Daily news roundup for Thursday, October 29, 2015
Here's what's happening in the Bay Area, as curated by KALW news:
"San Francisco’s Mission District will see a massive drop in the number of Latino residents while higher income earners will increase during the next decade, according to a budget analyst report released Tuesday.
"According to the report, “If current trends continue and the relative changes seen between 2000 and the 2009-2013 period are annualized going forward … the Mission District’s Hispanic/Latino population will decline from 48 percent of the total Mission District population to 42 percent by 2017 and to 31 percent [10,380] by 2025.”"
"San Francisco supervisors accepted a $400,000 payment from Nevada on Tuesday, settling a two-year dispute over allegations that psychiatric patients were wrongly shipped to California upon discharge.
"San Francisco City Attorney Dennis Herrera said two dozen people with no prior connection to the city had been bused here over a five-year period, and 20 needed medical care shortly after they arrived. In many cases, they were sent to California without sufficient food, water or medication."
S.F. aims to make city world capital of the 'Internet of Things' // Bay Area Biztalk
"We’ve been hearing for awhile now that IoT – the ‘Internet of things’ – is poised to take over the world, but its real-world uses remain abstract for many. With a new program launching today, San Francisco and SigFox, a wireless infrastructure firm based in France, are trying to change that.
"That vision begins with approximately 20 antennas installed on the rooftops of public libraries across San Francisco. Those antennas – roughly the size of a briefcase and installed at no cost to the city – provide a blanket network for IoT development."
"Supervisor Scott Wiener is introducing legislation at today’s Board of Supervisors meeting that will eliminate the need for residents to get a permit before they install systems that capture and reuse greywater, water that is recycled from sinks, showers and bathtubs.
"State law currently requires a permit for the installation of residential greywater systems, but allows local agencies to make an exception for systems discharging 250 gallons a day or less. Marin County has already adopted a similar exemption and Santa Barbara County is considering it, Wiener said."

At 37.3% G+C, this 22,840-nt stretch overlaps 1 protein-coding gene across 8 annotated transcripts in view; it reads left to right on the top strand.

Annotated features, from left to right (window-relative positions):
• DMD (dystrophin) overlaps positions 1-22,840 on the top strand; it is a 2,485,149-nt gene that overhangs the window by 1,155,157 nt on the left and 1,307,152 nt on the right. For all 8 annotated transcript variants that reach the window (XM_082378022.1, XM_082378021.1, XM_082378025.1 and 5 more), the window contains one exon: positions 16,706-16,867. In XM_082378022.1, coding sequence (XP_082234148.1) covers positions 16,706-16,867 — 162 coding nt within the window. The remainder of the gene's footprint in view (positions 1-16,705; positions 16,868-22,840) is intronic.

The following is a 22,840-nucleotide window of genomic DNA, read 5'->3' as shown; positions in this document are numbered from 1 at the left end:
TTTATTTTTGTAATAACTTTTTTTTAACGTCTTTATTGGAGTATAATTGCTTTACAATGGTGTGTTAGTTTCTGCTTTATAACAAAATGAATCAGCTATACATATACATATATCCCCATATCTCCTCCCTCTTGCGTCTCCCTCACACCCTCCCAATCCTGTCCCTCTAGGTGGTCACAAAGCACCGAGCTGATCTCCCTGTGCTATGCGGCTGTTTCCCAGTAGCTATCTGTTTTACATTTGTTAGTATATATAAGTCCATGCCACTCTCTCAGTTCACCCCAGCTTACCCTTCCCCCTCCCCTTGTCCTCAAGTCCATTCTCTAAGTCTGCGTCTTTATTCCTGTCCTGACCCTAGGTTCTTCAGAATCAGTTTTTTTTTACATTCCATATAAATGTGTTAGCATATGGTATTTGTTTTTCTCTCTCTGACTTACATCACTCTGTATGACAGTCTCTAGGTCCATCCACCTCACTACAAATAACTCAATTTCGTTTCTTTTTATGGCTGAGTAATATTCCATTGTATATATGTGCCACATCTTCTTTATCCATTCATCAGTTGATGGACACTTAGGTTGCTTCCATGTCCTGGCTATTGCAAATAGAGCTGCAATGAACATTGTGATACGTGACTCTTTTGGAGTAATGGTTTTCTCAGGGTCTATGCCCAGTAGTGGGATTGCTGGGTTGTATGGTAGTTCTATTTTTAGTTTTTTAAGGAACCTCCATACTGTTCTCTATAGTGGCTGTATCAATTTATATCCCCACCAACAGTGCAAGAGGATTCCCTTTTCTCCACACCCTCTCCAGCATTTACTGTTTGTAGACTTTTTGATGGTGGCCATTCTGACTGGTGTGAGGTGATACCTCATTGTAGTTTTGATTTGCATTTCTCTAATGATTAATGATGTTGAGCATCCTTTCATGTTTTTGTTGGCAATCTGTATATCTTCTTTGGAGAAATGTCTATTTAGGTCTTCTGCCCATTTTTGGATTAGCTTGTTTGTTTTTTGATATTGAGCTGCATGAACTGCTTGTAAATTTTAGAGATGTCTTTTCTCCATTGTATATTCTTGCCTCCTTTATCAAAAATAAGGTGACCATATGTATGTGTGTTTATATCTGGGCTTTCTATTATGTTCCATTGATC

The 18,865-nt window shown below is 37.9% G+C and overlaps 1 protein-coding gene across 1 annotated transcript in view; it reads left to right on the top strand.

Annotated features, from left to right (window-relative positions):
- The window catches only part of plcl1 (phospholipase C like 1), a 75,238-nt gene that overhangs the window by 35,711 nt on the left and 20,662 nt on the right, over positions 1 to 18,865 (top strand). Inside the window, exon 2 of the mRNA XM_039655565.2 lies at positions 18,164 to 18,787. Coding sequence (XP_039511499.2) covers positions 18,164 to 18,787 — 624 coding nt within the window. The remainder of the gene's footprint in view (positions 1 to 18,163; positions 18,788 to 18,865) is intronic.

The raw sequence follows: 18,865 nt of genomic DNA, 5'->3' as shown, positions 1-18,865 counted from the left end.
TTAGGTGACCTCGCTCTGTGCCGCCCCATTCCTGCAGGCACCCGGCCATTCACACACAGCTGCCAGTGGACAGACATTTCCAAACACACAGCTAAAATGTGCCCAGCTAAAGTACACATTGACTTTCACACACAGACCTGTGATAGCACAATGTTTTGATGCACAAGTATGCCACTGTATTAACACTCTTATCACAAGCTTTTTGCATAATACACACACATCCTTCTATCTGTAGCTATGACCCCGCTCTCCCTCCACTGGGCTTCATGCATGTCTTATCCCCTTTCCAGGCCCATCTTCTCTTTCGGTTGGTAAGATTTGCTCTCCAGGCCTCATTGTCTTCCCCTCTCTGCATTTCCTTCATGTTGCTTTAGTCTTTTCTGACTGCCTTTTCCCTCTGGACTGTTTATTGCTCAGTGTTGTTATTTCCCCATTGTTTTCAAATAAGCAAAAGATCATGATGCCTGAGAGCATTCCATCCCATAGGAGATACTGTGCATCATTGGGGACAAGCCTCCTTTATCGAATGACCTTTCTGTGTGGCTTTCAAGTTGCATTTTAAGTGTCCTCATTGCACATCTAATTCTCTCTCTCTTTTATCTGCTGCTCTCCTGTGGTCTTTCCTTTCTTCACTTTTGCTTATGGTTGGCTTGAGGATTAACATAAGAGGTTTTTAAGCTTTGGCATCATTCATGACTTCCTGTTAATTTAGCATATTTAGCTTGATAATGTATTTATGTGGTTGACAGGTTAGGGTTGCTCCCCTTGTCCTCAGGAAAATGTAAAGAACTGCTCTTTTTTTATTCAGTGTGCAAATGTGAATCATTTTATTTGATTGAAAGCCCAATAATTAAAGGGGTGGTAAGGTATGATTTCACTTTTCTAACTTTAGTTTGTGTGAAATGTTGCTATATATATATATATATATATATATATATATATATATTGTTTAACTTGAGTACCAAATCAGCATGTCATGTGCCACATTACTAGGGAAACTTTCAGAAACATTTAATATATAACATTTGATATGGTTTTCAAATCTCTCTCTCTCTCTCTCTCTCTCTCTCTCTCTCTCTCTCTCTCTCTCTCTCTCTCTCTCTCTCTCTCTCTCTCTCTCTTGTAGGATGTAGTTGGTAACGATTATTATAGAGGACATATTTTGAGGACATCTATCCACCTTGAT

Secret Staircases to the Past // East Bay Express
"In your travels through the East Bay, you may have noticed age-worn cement staircases peeking out from between homes and carving shortcuts through our region's many hilly neighborhoods. Some of these staircases date back more than a century.
Lately, the hundreds of remaining staircases in the East Bay have experienced renewed popularity as more and more locals are discovering that these stairs are a fantastic way to explore their neighborhoods, or simply to get some exercise. In addition to the publication of Secret Stairs: East Bay in 2011, organizations such as the Berkeley Path Wanderers Association (BerkeleyPaths.org) and Oakland Urban Paths (OaklandUrbanPaths.org) regularly lead walks that showcase historic staircases."
Alameda: Little Ice Rink returns, adds party space // Contra Costa Times
"Just in time for Alamedans looking for ways to get outdoors and work off holiday-related calories, the Little Ice Rink will be open to skaters Nov. 6.
'It's so fun to go to South Shore and see lots of people skating and enjoying themselves,' she explained. 'And you can see the beach and the water, too. It's all part of the holiday season in California.'"